Alcohol abuse can adversely affect just about every organ in the body, however, the damage it causes to the brain can be quite significant. This damaging effect can be aggravated if the person dependent on alcohol is also thiamine-deficient. Thiamine or Vitamin B1 deficiency attacks the cells of the heart causing heart diseases and heart failure. It can also affect the cells of the nervous system, causing problems in motor coordination and cognition.
Thiamine is a helper molecule not produced by the human body. It needs to be absorbed through diet. Most healthy people consume 0.4 to 2.0 milligrams of thiamine daily via meat, poultry, whole grain cereals, rice, nuts, dried beans, peas, and soybeans. Additionally, many U.S. foods are fortified with thiamine, including breads and cereals. However, when observed in affluent countries, thiamine deficiency is not related to poor nutritional intake, but to alcoholism.
Thiamine reduction resulting from alcoholism can interfere with a multitude of cellular functions, leading to serious brain disorders. Three main mechanisms contribute to thiamine deficiency: inadequate nutritional intake, decreased thiamine absorption from the gastrointestinal tract and subsequent reduced uptake into cells, and impaired thiamine utilization within the cells.
Nearly 80 percent people dependent on alcohol are deficient in thiamine, and some of them can develop serious disorders. Two such disorders found primarily in alcohol-dependent people are Wernicke’s Encephalopathy (WE) and KorsakoffPsychosis. Clinically, both these disorders together are known as Wernicke-Korsakoff Syndrome and can lead to dementia.
Alcohol Consumption and Thiamine Deficiency Work Synergistically
Dr. Philip J. Langlais, Professor of Neurosciences, California University, conducted an animal study to determine the relationship between thiamine deficiency and alcohol consumption. “We wanted to see if you took thiamine deficiency and combined it with chronic alcohol intake, would you then create a situation that would produce a more severe impairment of cognition and memory than you would with either thiamine deficiency alone, or exposure to chronic alcohol ingestion alone,” said Langlaiswhile describing the premise of the study.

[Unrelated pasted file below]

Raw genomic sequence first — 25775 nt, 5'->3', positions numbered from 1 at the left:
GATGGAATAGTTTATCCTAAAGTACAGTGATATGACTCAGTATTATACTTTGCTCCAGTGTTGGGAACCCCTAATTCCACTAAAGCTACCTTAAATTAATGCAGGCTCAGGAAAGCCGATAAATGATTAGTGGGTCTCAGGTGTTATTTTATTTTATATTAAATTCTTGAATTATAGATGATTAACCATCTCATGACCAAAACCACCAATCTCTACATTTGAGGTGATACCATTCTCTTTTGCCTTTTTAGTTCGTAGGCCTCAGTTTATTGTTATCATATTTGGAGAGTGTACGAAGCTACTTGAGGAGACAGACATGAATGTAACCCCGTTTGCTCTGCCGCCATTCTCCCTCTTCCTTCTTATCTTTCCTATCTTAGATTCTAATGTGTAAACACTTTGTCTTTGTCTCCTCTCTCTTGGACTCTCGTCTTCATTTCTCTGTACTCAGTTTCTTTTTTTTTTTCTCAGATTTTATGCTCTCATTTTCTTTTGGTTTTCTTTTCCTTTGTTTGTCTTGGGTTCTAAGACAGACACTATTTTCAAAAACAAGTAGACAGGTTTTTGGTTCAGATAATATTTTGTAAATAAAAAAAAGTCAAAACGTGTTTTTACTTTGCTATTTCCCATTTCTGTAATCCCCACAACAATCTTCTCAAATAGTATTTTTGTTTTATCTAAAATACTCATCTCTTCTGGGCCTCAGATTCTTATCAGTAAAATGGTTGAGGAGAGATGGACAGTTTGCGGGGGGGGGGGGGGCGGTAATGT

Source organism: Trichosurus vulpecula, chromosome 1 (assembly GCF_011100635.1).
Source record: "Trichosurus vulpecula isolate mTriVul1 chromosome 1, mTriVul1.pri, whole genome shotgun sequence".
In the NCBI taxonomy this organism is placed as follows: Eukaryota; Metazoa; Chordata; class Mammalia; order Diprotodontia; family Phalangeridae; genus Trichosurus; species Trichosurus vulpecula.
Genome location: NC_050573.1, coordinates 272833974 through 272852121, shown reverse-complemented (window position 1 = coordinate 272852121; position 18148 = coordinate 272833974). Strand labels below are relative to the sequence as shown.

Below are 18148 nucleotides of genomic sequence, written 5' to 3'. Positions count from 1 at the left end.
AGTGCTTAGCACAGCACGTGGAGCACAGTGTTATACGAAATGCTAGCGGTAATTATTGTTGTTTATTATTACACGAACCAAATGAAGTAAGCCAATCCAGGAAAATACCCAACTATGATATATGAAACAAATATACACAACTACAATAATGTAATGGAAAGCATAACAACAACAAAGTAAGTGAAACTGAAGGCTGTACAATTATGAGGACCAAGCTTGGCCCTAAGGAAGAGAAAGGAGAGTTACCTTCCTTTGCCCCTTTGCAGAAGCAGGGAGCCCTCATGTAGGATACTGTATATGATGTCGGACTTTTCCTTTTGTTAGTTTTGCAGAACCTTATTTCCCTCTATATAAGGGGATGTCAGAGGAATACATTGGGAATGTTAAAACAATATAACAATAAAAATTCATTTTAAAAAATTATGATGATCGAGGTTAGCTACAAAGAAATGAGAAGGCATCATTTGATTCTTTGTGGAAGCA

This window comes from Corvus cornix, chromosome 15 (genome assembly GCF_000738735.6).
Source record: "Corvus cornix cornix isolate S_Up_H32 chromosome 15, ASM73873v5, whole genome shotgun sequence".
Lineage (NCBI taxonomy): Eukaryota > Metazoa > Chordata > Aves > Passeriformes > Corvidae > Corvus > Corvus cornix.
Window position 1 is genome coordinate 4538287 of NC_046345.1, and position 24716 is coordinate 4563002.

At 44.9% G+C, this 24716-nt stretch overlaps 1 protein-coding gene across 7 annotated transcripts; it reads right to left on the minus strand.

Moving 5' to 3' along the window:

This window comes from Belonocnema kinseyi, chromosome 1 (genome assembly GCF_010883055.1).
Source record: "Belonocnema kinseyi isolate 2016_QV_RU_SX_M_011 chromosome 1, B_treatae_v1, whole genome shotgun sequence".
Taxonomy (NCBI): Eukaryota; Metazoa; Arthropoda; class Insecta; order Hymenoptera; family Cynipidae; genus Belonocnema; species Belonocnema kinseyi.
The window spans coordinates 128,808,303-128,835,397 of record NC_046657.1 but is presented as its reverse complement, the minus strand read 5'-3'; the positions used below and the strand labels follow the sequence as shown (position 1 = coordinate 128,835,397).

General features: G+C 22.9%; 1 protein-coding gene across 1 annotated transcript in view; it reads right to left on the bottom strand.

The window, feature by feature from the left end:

The researcher and their team studied twelve-week-old male rats for acute neurological and long-term behavioral consequences. They compared the impact of chronic ethanol consumption and the three separate four-week-long episodes of dietary thiamine deficiency with ethanol consumption or thiamine deficiency alone for 32 weeks.
The prolonged and heavy consumption of ethanol has been associated with thiamine deficiency, and cognitive and memory impairments. Langlais undertook this study to test the hypothesis that ethanol consumption and thiamine deficiency act synergistically, producing more severe clinical neurological disturbances and cognitive and memory impairments than either thiamine deficiency or chronic ethanol ingestion alone.
Thiamine deficiency and alcohol consumption affect short-term memory
The results indicate that the interaction between chronic ethanol consumption and thiamine deficiency is domain specific. While learning and memory are dependent on a collaborative interaction between alcohol consumption and thiamine deficiency, alcohol consumption can be blamed for disruptions in short-term working memory and thiamine deficiency can be the reason behind neurological symptoms. Neither the presence of neurological symptoms nor blood ethanol concentrations appear to be a good predictor of learning and memory deficits.
In people dependent on alcohol, thiamine deficiency can be attributed to poor diet or to poor absorption. This is the reason, why most people dependent on alcohol are advised to take thiamine supplements. However, thiamine injections given to alcoholic-dependent people are usually so strong that they themselves can be problematic. Therefore, a steady diet of thiamine-rich or fortified foods is recommended. The gut and liver can absorb and process low doses of thiamine, while an abundance can lead to magnesium deficiency. In the case of supplementation, more is not always better.
Seeking help for alcoholism
Alcoholism can lead to various short- and long-term effects. It affects not only the person drinking alcohol, but can also hamper personal and professional relations. It hits financials and affects growth and development.
If you or your loved one is grappling with alcoholism, call the Florida Detox Helpline at 855-920-9869 to seek guidance about alcohol addiction treatment programs. Alternatively, you can chat online with our admission counsellor to know about the available alcohol addiction treatment modalities and choose the right one for you.